Now, the death of Kate Spade — and the peevishness from certain quarters that it has received the attention it has — likewise speaks spectacularly to the enviable cluelessness of those whose mental health issues are not acute. In an email to the Kansas City Star Tuesday, a woman identified as Spade's sister said that she'd worked with her about getting into a treatment center for her issues, but that "In the end, the 'image' of her brand (happy-go-lucky Kate Spade) was more important for her to keep up. She was definitely worried about what people would say if they found out."

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If this account is true, it certainly jibes with the shame and stigma that people with mental health problems often face. It's a reminder that we have a commander-in-chief who has bragged about never seeing a psychiatrist and whose budget slashes funding for mental health services by as much as half a billion dollars. So if the loss of a beloved figure is a means for somebody to talk about depression or suicide or addiction or grief, maybe let them have that, OK? Because the narrative of forced heroism imposed on people who face disease so sharply contrasts that of people trying to just stay alive through mental health issues, it's ridiculous. Trust me, I know — I've been called a warrior for having cancer and weak for having PTSD. What I've learned is that stomping in to minimize people's legitimate suffering because other people in the world suffer differently is callous, and it doesn't alleviate anybody's problems anywhere.

The eagerness to brush off stories with a mental health angle as less legitimate than those about earthquakes or politics also plays out in other ways. If you can look around at your social media feed or the people you're sitting in a bar with and sincerely observe that you don't think people are sufficiently freaked out or anxious for your liking, congratulations. You must be a pretty stable individual, surrounded by others with similar luxury. But when I see a tweet, especially from a journalist, that we're not scared enough of whatever is going on in the news today, I think, gee, that's funny, those of us with depression and anxiety and PTSD feel like we're bringing our A game here. Guess we'll have to tell our therapists we're underperforming. All I know is that my online life got exponentially better when I muted the accounts of some very popular media Cassandras.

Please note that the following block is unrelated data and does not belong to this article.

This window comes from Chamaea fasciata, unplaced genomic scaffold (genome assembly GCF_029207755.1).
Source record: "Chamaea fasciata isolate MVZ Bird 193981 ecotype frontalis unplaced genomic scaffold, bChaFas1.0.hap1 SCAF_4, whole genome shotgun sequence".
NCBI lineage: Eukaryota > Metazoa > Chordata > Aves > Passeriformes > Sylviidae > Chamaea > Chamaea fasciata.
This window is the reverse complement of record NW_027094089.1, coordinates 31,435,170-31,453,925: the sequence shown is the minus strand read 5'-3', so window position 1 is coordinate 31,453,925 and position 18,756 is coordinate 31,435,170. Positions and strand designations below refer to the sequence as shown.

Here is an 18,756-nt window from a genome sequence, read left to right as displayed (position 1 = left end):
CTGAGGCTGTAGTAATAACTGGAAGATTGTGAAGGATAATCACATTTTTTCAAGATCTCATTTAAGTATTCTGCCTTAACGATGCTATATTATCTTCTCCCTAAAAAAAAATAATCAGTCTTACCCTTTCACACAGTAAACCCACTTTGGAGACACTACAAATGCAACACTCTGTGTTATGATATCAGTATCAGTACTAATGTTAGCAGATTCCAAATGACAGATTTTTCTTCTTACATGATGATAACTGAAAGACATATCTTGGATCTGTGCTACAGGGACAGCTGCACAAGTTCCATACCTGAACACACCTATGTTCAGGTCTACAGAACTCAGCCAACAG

The arm waving, "Look over here and be scared!" message presumes that the people receiving it exist in a state of placid obliviousness. Wake up, sheeple, it says. It scolds that if you're tweeting during "The Bachelorette," you can't possibly also care about reproductive justice. If you're posting a smiling selfie, you're being selfish about prison reform. It creates a vicious paradox. If you don't constantly prove your fears and anxieties, you're not paying attention. But if you do talk about them, you're just whining. Be afraid, all the time, but don't have an actual diagnosed disorder about it! Keep your eyeballs pried open to every single horror in the world, but never cop to genuine distress or sadness!

There is more than enough sad, scary stuff to go around. Guilt tripping doesn't make people care about the things you care about; it just makes them feel bad about the things they care about. I promise that we can look at our most serious social issues through the lens of a celebrity meltdown, we can cry over someone we never met and we can protest and vote too. Any time we can console each other, support each other, or, quite usefully, entertain each other, that is not wasted. And we cultivate the empathy we all so mightily need right now by sharing our experiences, not shaming them.

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If you or someone you know needs help, please call the National Suicide Prevention Lifeline at 1-800-273-TALK (8255) or contact the Crisis Text Line by texting TALK to 741741.

The legacy of suicide

We need to bust the taboos of mental health


Mary Elizabeth Williams

Mary Elizabeth Williams is a staff writer for Salon and the author of "A Series of Catastrophes & Miracles."